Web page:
Read it at Forbes

hey’re alien to that amorphous thing called Indian culture, and a decidedly unwise choice for the weather in most parts of the country. But in the climate-controlled corridors of the business world, you’d have to be extremely successful — and brave — to get away with a suitless wardrobe. It must be said: Women in India have more choices. Many of our top female executives favour the traditional elegance of a sari. Men in the boardroom almost exclusively wear suits.
Our more seasoned readers are, we know, well-versed in matters sartorial. But, for the benefit of the ones starting out on their journeys to high places, Forbes India, with some expert help, put together a quick, but comprehensive guide to the business suit.

The Experts
Men: Tom Ford, creator/designer of the TOM FORD line. James Bond wears TOM FORD suits
Anna Zegna, Image Director of the Ermenegildo Zegna Group, Italian fashion house
Gautam Singhania, Chairman and MD, the Raymond Group
Zulfi Shahpurwala, Managing Partner, Kachin’s, a Mumbai-based tailor for bespoke suits.

Women: Charu Sachdev, CEO, TGS International, a franchisee of the Stella McCartney brand
Sathyajit R., COO, Allen Solly, Madura Garments
Helena, Bangalore fashion designer.

When it comes to styles, says Tom Ford, “A man should always choose a style that he feels comfortable in — that is the key to dressing appropriately.”

Italian Narrower, with strongly padded shoulders and tapered sides, no vents; best for the tall, slim man.

British Regal, military-like, with double vents, moderately tapered sides, and minimal shoulder padding.

American More casual, usually with a single vent; conveys a relaxed, younger image.

Mandarin Influenced by traditional Eastern cultures; with a high, square neck. (Image Crobis)

Body types

The suit should be shaped at the waist (but not made too slim), with a full body and broad shoulders. Pants should sit below your navel.

Large Waisted
A double-breasted suit will hide the paunch. Pants may sit above or below the stomach — as per personal comfort.

Pinstripes are a bad idea, you’ll just look too tall. Go for a well-tailored, double-breasted suit.

A single-breasted two- or three-button suit will make you look taller.

Counterview Singhania says, “I don’t believe in body types. I say wear what makes you comfortable. I like a double-breasted suit. But it’s about what you want to project.”


Gold goes well with dark skin, silver with lighter skin. (Image: Omega)
Should match your shirt, suit and skin.
Money Clips
Wallets are too bulky for suits; a money clip can hold your money, credit cards, keys and mobile all in a flat, lightweight place.
Beware, tie-clips can appear flashy if the design or metal is too bold.
Pocket Squares
As subtle as possible.

Fabrics, colours
When it comes to fabric, Singhania is emphatic: “Wool is the most comfortable, because it’s made of natural fibers, and has breathability. I only wear pure wool.”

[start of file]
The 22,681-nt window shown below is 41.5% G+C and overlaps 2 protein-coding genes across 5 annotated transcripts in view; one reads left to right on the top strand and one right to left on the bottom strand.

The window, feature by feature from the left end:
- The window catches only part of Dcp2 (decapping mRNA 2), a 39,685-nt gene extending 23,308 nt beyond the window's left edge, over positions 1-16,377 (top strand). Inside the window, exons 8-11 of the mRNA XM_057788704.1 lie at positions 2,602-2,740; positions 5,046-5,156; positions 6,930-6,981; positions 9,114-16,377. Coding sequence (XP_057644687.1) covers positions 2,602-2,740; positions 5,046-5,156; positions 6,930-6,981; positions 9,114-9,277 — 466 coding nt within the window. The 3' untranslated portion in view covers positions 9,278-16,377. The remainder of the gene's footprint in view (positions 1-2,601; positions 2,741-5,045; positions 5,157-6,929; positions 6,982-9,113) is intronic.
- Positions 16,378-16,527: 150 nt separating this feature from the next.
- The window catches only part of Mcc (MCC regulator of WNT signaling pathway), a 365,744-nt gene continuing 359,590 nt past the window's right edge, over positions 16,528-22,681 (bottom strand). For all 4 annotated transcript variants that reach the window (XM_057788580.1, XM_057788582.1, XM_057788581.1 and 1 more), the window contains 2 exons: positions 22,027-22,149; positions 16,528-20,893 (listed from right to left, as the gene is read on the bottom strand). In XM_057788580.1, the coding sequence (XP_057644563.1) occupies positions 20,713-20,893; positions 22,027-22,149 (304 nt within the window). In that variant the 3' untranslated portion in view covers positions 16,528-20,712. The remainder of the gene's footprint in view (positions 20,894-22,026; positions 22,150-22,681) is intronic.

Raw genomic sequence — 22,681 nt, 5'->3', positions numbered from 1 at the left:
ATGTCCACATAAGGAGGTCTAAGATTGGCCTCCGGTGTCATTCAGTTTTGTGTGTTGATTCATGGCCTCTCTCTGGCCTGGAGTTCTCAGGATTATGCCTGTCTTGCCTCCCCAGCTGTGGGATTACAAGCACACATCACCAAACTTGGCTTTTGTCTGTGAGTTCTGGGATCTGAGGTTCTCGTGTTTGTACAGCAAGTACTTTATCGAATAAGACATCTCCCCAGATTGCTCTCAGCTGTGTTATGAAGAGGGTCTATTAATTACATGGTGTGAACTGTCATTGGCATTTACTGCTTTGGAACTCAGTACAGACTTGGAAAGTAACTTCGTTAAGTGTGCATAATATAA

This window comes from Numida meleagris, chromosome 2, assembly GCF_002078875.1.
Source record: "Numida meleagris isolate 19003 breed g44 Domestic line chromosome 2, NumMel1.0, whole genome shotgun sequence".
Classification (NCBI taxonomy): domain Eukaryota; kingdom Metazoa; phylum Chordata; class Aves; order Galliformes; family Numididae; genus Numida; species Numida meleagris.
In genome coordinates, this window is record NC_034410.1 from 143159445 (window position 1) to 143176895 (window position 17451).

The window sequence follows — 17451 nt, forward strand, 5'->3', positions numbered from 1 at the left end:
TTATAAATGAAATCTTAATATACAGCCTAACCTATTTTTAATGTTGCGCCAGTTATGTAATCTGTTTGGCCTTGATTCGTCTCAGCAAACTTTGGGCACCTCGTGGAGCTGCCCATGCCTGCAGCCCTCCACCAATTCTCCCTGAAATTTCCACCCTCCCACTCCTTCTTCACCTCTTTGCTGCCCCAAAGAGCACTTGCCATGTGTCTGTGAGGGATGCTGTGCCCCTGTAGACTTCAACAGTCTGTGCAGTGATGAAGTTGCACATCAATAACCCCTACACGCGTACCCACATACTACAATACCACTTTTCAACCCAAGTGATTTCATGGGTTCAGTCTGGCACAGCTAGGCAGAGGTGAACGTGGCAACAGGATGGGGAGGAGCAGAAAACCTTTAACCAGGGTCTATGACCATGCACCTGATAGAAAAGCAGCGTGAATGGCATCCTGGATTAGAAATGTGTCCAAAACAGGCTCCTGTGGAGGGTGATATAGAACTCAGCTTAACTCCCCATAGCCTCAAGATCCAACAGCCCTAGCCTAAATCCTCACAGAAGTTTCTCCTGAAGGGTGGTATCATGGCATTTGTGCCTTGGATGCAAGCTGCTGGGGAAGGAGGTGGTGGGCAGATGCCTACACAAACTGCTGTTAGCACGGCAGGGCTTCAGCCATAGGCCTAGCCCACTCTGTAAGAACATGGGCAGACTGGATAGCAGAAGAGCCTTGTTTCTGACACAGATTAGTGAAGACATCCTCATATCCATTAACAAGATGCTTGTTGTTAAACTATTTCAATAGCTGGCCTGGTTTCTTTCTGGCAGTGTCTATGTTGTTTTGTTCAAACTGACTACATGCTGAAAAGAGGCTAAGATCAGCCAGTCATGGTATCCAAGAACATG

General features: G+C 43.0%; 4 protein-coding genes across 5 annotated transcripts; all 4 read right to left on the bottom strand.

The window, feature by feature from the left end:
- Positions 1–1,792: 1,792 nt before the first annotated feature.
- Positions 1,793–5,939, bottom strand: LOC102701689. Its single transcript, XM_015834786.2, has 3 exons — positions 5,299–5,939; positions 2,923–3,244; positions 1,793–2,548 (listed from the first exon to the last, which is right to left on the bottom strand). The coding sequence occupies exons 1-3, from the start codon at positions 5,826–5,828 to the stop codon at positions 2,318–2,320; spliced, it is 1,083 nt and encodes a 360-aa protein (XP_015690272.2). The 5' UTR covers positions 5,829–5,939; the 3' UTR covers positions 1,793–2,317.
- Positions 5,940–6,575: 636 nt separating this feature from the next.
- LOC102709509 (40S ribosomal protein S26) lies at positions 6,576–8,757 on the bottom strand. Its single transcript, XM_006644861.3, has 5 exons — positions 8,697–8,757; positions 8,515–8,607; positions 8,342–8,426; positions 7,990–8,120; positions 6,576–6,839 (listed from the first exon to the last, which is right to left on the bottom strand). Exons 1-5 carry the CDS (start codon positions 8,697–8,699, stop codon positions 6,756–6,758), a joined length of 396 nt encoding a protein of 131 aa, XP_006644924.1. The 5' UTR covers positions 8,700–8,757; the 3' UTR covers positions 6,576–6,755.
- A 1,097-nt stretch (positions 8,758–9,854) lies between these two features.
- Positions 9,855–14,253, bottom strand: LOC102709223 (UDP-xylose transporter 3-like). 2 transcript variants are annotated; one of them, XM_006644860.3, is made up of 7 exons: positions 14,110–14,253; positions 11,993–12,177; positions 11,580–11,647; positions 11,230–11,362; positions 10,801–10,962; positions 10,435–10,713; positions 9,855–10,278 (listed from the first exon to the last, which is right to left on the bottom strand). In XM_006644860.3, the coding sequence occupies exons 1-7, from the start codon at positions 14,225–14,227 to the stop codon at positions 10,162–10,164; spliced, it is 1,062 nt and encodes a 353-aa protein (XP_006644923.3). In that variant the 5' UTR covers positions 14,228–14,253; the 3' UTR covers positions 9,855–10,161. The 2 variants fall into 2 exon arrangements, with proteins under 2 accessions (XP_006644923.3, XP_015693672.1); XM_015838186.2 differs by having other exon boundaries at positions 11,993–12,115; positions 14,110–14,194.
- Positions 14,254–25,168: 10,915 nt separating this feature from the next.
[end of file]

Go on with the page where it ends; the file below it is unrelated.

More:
Poly-wool, a polyester/wool hybrid, is cheaper and easier to maintain.
Can you wear a linen suit to a meeting?
The experts say yes, but at your own peril; it crushes and the creases remain. Linen states that you’re laid back. It’s best for summer.

Some colours are best avoided. White went out after Travolta and Mithun Chakraborty. Baby blues, greens and the like are decidedly uncool. Stick to black, navy blue, and grey. Eighty percent of suits sold in the world are in these colours. Keep brown, and its off-shoots, mushroom, beige, and olive, for casual meetings.
Tip: Zegna says beige suits will be big this summer.

Shahpurwala says, “There are two kinds of people in this world — a blue person, and a black person.” And he insists solid colours are best: “Nothing too obvious or jarring; the colour should be subtle.” Singhania thinks a man can pull off any colour, as long as it’s in a darker shade. That is, if it’s burgundy, it had better be dark burgundy.

The Rules
Zegna says if you can remember one thing, it’s this: “It’s important that a man wears the suit, rather than the suit wears the man.”


Singhania says the knot is the most important part of the tie. The most easy and popular is the four-in-hand or Windsor. Keep the pattern simple. Don’t wear the same colour tie and shirt.

¼ inch of the shirt should show at the collar while standing, and ¼ inch at the cuff.

Unless you’re a Michael Jackson-standard dancer, no white. Socks should be one shade lighter or darker than your pants and reach mid-calf.

Shahpurwala warns that if the jacket isn’t perfect, it will ride back, and if it’s too tight, the shirt will pull down and hurt your neck.

Tom Ford says, “Men should always have their jackets buttoned. It is the easiest way to sharpen the silhouette and lose 10 pounds.” Shahpurwala differs — he suggests keeping one button unbuttoned while standing and unbuttoning all buttons when you sit.

Should flow smoothly down the legs, with no bulges. Not too tight at the crotch. Must rest gently at the top of the shoe.